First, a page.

The Moringa oleifera (“oily moringa”) tree is cultivated for food across the tropical world. This link has the free instructions on how to purify water by grinding the seeds and mixing this with the dirty water: http://mrw.interscience.wiley.com/emrw/9780471729259/cp/cpmc/article/mc01g02/current/abstract

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Why is SETI unlikely to ever find ET?

 “A top alien-hunting boffin has said that current efforts seeking extraterrestrial intelligent life are unlikely ever to work – not because there couldn’t be any aliens out there, but because the methods themselves are wrong. He proposes several radical new means of finding out whether we really are alone in the universe.”

Currently we search for extraterestrial life with radio telescopes but have not found any reliable signals. The problem is that the leakage from our TV and radio broadcasts is in all directions and will be very weak (particularly now we are using digital transmissions).

Read what professor Paul Davies has to say here: http://www.theregister.co.uk/2010/03/03/aliens_aliens_aliens/

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Orangutan survival and the shopping trolley

Palm oil is the cheapest vegetable oil available and so is used in a vast number of products. Sadly the production of palm oil is leading to the extinction of the Orangutan as the rain forests of Borneo are illegally logged to create plantations.

For info on how palm oil is affecting our closest relative (Orangutan share 98% of our DNA) see this link: http://news.bbc.co.uk/panorama/hi/front_page/newsid_8523000/8523999.stm

If you want to see what products in your shopping basket contain palm oil so you can make an informed choice check out this link: http://news.bbc.co.uk/panorama/hi/front_page/newsid_8517000/8517093.stm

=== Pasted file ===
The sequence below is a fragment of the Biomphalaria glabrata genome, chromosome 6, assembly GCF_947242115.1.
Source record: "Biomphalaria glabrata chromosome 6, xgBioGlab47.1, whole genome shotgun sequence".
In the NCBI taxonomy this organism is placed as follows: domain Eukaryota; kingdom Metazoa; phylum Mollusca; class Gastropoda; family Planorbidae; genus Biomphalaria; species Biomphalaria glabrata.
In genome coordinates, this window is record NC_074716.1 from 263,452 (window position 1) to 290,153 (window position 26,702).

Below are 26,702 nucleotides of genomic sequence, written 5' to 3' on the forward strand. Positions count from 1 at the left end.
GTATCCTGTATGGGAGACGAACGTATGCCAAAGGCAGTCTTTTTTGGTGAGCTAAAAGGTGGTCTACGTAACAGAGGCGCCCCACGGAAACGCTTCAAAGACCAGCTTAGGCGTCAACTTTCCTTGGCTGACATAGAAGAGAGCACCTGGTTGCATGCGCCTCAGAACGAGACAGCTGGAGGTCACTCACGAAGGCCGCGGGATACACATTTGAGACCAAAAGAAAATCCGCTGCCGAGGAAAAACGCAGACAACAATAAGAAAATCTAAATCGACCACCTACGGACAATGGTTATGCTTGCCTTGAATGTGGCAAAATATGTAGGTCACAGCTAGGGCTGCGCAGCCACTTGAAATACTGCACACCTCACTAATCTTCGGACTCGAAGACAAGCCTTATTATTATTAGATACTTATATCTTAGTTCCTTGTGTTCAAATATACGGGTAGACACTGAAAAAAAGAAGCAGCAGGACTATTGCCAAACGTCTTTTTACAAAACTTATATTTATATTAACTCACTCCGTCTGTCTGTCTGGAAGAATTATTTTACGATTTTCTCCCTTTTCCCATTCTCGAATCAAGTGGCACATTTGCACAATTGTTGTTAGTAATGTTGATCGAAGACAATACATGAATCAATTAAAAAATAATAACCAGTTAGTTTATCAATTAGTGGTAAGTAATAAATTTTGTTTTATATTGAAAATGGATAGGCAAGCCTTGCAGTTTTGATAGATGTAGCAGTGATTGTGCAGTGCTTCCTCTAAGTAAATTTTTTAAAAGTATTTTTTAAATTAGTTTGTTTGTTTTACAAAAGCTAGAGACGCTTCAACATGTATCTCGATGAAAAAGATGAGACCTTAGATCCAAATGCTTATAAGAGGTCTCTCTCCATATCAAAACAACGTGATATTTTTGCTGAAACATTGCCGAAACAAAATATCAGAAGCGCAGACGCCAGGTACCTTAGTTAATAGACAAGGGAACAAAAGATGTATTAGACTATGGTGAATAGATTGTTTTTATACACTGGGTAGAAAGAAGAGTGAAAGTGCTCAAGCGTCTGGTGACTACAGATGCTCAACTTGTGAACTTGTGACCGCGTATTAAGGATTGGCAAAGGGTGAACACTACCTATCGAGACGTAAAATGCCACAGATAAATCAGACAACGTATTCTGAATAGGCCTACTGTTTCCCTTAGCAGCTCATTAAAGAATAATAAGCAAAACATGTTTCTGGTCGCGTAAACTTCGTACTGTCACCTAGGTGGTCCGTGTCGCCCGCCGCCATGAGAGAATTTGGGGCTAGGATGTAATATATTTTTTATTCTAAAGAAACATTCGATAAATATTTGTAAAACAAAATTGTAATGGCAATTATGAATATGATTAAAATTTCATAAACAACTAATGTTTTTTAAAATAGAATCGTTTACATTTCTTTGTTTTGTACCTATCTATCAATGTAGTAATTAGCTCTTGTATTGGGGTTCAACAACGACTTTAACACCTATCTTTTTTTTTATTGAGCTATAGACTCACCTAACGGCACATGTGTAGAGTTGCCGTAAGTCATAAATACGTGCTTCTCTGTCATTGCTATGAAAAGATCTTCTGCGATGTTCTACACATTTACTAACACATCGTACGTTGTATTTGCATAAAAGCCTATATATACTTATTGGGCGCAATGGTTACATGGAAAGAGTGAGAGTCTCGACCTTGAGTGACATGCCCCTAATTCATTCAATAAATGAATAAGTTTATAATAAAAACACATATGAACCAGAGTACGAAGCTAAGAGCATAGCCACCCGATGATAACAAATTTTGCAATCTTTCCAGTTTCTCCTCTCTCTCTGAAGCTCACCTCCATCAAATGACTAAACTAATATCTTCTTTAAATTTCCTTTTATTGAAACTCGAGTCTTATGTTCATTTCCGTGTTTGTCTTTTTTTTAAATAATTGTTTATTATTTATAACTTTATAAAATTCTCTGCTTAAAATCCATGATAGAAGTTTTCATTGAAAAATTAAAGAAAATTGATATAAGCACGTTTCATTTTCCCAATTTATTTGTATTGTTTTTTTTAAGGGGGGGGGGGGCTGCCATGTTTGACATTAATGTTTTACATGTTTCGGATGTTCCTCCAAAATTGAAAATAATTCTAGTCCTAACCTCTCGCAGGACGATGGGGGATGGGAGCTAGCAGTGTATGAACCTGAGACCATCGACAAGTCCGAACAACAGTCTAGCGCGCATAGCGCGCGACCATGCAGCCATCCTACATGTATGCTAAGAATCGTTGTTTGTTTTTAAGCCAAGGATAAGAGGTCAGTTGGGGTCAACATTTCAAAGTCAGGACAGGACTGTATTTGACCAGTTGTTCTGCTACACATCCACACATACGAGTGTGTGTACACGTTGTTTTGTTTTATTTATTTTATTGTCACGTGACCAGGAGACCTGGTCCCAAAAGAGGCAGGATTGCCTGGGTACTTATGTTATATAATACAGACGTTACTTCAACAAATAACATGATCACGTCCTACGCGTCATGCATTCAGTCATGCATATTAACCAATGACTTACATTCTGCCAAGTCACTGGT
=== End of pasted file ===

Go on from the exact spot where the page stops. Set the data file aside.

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Read Darwin’s On the Origin of Species online (first edition scans)

Some found it hard to accept the logical outcome of Darwin's ideas

Darwin’s On the Origin of Species by Natural Selection remains one of histories most important scientific publications. It laid out the Theory of Evolution in a new way by including Darwin’s idea of Natural Selection as an explanation of how evolution occured. Although his ideas have not always been popular, they opened the door for the modern theories surrounding evolution.

Darwin's first sketch of a "Tree of Life", the concept that all life emerged from a common ancester

According to the eminent late evolutionary biologist Ernst Mayr, “Eliminating God from science made room for strictly scientific explanations of all natural phenomena; it gave rise to positivism; it produced a powerful intellectual and spiritual revolution, the effects of which have lasted to this day.”

Read a page-by-page scan of the first edition here:

http://darwin-online.org.uk/content/frameset?itemID=F373&viewtype=side&pageseq=1

Note: See this post to see that many still do not fully accept the ideas.

See this discussion from the Independant to see how important Darwin’s idea was.